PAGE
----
Ohio State Senators Peggy Lehrner (R-Kettering) and Tom Sawyer (D-Akron) were joined Thursday by a diverse group of stakeholder groups at the Statehouse as they announced the introduction of charter school reform legislation, Senate Bill 148 and HB 2, which they claim will increase accountability and transparency for charter school sponsors and management companies in Ohio.

Charter schools have become a hot-button topic in recent years for many reasons, including graft and corruption, poor attendance records, staffing problems and sponsors who can hide much of what they do by law. Gov. John Kasich finally promised to stop the giveaway of taxpayer dollars, which last biennium was just south of $1 billion. But it appears a bi-partisan group of legislators are taking leadership on the issue above and beyond what the governor wanted to do.

“This bill takes a significant step towards charter school regulatory reform by closing loopholes, eliminating conflicts of interest, increasing charter school sponsorship standards, and most notably increasing charter school operator transparency,” Senator Sawyer said today. “It is our belief that bad charter schools have a negative effect on the best and the brightest, and it is our intent to ensure that high performing charter schools can continue to serve as examples of high quality education.”

Senate Minority Leader Joe Schiavoni (D-Boardman) also attended today’s announcement. Schiavoni, who was again elected to lead the 10-member minority caucus, said he’s advocated for charter school reform through legislation since 2011. He and others applauded the efforts of Senators to increase charter school accountability and transparency. “I am glad to see the introduction of this bipartisan bill that will reveal more information to the public and have more accountability regarding taxpayers investments to the Ohio education system,” he said in prepared remarks.

Schiavoni fully understands that this single bill is not a panacea for all the problems that plague Ohio’s nationally ridiculed charter school system, and there are many to grapple with, including whether sponsors get to keep as the property they purchased with taxpayer dollars.  Nonetheless, he believes the bill moves in the right direction, saying: “as legislators it is our job to create a quality education system that provides all children an opportunity to succeed.”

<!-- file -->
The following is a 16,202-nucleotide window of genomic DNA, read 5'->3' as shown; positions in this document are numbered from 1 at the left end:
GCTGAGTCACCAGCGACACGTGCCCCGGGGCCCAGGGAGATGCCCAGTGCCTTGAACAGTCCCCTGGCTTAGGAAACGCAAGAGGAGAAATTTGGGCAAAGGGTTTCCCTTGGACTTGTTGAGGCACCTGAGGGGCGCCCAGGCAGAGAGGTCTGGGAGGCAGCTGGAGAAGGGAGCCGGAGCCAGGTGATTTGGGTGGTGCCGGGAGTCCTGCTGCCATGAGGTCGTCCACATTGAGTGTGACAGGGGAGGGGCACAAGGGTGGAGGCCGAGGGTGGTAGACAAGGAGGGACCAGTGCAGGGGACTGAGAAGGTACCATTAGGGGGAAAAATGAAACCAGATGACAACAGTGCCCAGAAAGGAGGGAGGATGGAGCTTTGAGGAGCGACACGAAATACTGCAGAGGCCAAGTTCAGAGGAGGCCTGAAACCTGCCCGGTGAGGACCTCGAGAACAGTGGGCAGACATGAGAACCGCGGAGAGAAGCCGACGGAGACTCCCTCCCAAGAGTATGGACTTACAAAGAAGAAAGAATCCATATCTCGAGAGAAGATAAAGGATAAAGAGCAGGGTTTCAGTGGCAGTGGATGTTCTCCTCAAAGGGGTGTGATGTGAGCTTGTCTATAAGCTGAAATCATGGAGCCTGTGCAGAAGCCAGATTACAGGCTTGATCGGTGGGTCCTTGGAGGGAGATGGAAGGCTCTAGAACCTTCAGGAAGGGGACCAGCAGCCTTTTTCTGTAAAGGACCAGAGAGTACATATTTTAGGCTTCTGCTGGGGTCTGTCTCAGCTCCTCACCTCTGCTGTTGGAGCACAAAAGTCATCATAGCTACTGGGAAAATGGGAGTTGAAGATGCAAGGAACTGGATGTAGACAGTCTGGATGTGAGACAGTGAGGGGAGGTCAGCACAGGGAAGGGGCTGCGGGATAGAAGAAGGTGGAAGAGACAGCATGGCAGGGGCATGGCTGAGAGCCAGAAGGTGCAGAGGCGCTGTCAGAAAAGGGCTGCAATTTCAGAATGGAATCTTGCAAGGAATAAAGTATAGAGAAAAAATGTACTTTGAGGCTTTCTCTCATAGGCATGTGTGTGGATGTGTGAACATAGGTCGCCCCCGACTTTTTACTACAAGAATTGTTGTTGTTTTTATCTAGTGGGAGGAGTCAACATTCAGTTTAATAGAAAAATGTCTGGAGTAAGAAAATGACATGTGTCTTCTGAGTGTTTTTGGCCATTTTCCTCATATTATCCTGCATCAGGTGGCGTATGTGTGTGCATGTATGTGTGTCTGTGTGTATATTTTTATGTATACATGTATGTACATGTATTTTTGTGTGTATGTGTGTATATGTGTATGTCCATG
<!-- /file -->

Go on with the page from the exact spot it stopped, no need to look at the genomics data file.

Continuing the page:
Provisions within Senate Bill 148 that address charter school accountability and transparency include the following [Source: Ohio Senate Democratic Caucus]


Requires a management company that receives more than 20% of the annual gross revenues of a charter school to provide a detailed accounting including the nature and costs of the goods and services it provides to the school using the accounting principles and standards set forth in all applicable pronouncements of the governmental accounting standards board.

Requires all new and renewed agreements between the Ohio Department of Education (ODE) and a sponsor to contain specific language addressing the parameters under which ODE can intervene and revoke sponsorship authority, and permits modification of the agreement under circumstances of poor fiscal management and lack of academic progress.

Prohibits a person who has engaged in an act that would otherwise result in refusal, limitation or revocation of a license to teach from serving on the governing authority of a charter school.

Prohibits a person who has been charged with or pleaded guilty to certain theft offenses from serving on the governing authority of a charter school.

Prohibits a person from serving on the governing authority or engaging in the financial management of the charter school unless that person has submitted to a criminal records check.

Removes all references to the charter school attendance policy requiring automatic withdrawal of a student if the student fails to participate in 105 consecutive hours of learning, and instead clarifies that a charter school must adhere to the same attendance standard as traditional school districts.


Requires ODE to annually publish a directory of the names and identifying information of all operators.

Requires ODE to annually obtain a copy of each contract between a governing authority and its operator.

Requires the governing authority of each charter school to adopt an annual budget by October 31 of each year, and specifies what information must be included (administrative costs, instructional services costs, etc).